Dunleavy: End Arms Deals to Saudi Arabia

In the Yemeni civil war, the U.S. has shown a concerning willingness to overlook allies' atrocities.

by Hannah Dunleavy | 3/4/21 2:00am

Only a month after taking office, President Joe Biden’s administration has already shown that its policy approach to the Kingdom of Saudi Arabia marks a distinct shift from the previous administration’s policies. 

But that is not enough. 

Biden has committed to pushing for an end to human rights violations and to decrease the U.S.'s entanglement with Saudi Arabia's abuses, telling the American people and the world that "We are going to hold [Saudi Arabia] accountable for human rights abuses." To fulfill Biden's ethical obligations and campaign promises to end the U.S.'s role in the Yemeni civil war's tragedies, he must immediately terminate American arms sales to Saudi Arabia.

Despite a stated commitment to human rights, the U.S. often struggles to fully realize that mission. Abroad, the consequences of the U.S.'s inadequacies can be devastating. When the U.S. hesitates to react to atrocities, especially those committed by our allies, the lack of action comes across as apathetic tolerance. In Saudi Arabia, human rights violations run rampant. On top of the U.S.'s reluctance to condemn Saudi Arabia, the U.S. has supplied Saudi Arabia with the tools to cause tragedy. In 2019, the U.S. exported $3.14 billion of arms to Saudi Arabia. The resulting Saudi airstrikes and violence in Yemen have significantly contributed to the widespread starvation, death and disease by disrupting the supply chain and forcing internal displacement. 

During former President Donald Trump’s term, the president granted Saudi Arabia flexibility for its transgressions, sometimes contradicting his own administration and vetoing Congress’s attempts to end the arms deals and to confront Saudi Arabia’s human rights violations. Trump supported the crown prince’s mass arrests of political opponents and dissenters, authorized $110 billion worth of arms sales to Saudi Arabia and dismissed credible allegations of Saudi Arabia’s transgressions as speculative. 

Biden now faces the pressure of making up for the lost time. His administration has temporarily frozen Trump-approved U.S. arms sales to Saudi Arabia to review whether Saudi Arabia would use the weapons in the Yemeni civil war. The State Department has also enacted the “Khashoggi Ban” — visa restrictions on 76 Saudis suspected of human rights violations. Yet, Biden still hesitates and is reluctant to directly confront the crown prince out of fear of pushing the Saudi government to become unwilling to cooperate with other U.S. interests in the Middle East, such as in the Syrian civil war, counterterrorism efforts and intelligence sharing about Iran. Realistically, the crown prince will go directly unpunished; but that is no reason for the U.S. to look the other away. While the U.S. cannot change the actions of the Saudi government, it can end the U.S.’s role in the violence.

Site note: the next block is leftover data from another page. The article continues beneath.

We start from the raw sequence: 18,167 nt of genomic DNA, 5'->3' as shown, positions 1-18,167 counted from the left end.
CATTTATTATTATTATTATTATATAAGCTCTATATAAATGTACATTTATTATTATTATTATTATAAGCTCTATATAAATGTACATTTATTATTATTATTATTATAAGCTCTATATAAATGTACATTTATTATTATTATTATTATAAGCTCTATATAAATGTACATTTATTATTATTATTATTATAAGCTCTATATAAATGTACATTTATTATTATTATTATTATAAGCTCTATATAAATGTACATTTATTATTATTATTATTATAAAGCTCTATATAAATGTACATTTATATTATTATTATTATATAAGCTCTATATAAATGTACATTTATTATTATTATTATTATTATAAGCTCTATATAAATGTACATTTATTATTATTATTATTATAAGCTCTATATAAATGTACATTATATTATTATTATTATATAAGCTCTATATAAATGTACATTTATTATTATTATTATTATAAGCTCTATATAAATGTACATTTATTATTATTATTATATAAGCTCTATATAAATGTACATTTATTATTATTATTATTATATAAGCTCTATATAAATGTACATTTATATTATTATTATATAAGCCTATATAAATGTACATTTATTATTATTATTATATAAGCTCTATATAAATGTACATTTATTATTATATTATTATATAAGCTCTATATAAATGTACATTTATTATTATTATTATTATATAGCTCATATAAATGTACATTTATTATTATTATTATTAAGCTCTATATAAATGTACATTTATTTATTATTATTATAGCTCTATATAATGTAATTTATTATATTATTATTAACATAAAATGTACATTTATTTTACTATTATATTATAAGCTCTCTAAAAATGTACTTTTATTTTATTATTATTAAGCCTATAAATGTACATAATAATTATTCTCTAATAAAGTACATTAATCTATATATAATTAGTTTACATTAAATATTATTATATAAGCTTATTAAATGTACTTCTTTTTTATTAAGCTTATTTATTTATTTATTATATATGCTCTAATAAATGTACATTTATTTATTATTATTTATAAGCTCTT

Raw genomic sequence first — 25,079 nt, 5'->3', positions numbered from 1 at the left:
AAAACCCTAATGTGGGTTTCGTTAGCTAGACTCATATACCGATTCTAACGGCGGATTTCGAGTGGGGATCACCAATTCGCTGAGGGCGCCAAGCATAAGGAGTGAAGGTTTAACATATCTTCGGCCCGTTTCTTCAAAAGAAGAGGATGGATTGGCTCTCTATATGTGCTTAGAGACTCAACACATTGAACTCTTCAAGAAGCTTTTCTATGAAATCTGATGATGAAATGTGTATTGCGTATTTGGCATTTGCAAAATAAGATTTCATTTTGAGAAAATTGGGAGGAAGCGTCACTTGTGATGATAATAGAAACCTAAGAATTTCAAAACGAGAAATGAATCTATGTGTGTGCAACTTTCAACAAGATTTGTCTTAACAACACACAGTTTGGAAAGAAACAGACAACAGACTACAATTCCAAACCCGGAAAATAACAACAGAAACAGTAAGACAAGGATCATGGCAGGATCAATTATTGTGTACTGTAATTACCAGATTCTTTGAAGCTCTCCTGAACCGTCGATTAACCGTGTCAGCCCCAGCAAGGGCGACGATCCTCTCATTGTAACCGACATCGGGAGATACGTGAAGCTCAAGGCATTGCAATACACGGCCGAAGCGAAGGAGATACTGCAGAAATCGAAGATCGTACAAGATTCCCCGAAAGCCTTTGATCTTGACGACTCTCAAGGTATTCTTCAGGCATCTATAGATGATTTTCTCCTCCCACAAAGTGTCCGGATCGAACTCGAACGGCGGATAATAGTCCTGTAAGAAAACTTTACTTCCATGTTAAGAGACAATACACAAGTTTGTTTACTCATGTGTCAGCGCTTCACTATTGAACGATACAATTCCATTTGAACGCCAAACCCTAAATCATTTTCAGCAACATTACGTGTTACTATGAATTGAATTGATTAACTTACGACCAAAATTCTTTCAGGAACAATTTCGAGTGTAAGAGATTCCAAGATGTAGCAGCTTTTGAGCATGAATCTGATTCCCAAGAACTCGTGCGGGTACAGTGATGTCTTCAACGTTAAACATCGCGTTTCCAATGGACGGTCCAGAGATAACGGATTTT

If the objective is preserving and growing a relationship with Saudi Arabia as a geostrategically critical ally, the current methods are unsuccessful. On top of weapons, the U.S. provides Saudi Arabia with engineers, education, trade and economic development, while Saudi Arabia offers false promises of stability and prosperity in the Gulf region. Not only does the U.S. not hold Saudi Arabia accountable for its human rights abuses, the U.S. also does not hold Saudi Arabia to its commitments to the U.S. Despite the empirical evidence that states that receive U.S. military aid are less cooperative than states that do not, the U.S. continues to attempt this strategy to earn a partnership with Saudi Arabia. The U.S. has lost control of the relationship. Supplying Saudi Arabia with arms is a failing strategy that will only allow Saudi Arabia to continue to exploit its alliance with the U.S. Reevaluating the alliance by ending arms deals and holding Saudi Arabia responsible for its wrongdoings is the only way to create a meaningful alliance between the two countries.

Justifications for continuing arms sales primarily cite maintaining regional peace by balancing Iranian military power. The United Arab Emirates’ Washington, D.C. embassy emphasized the vital role of weapons as deterrents of violence and reassurance to allies. However, the use of American weapons by Saudi Arabia has not effectively deterred Iran. Instead, American weapons have perpetuated regional violence by dispersing throughout the Middle East, falling into the hands of al-Qaida, Salafi militias, Iranian-backed rebels and other factions fighting in Yemen, fueling Middle Eastern violence. 

If handled correctly, the Biden administration has the potential to redirect the U.S.'s path toward upholding human rights and dignity. But, if his administration condones Saudi Arabia’s abuses as the previous administration did, the U.S. will not be just Saudi Arabia’s ally. The U.S. will become its accomplice.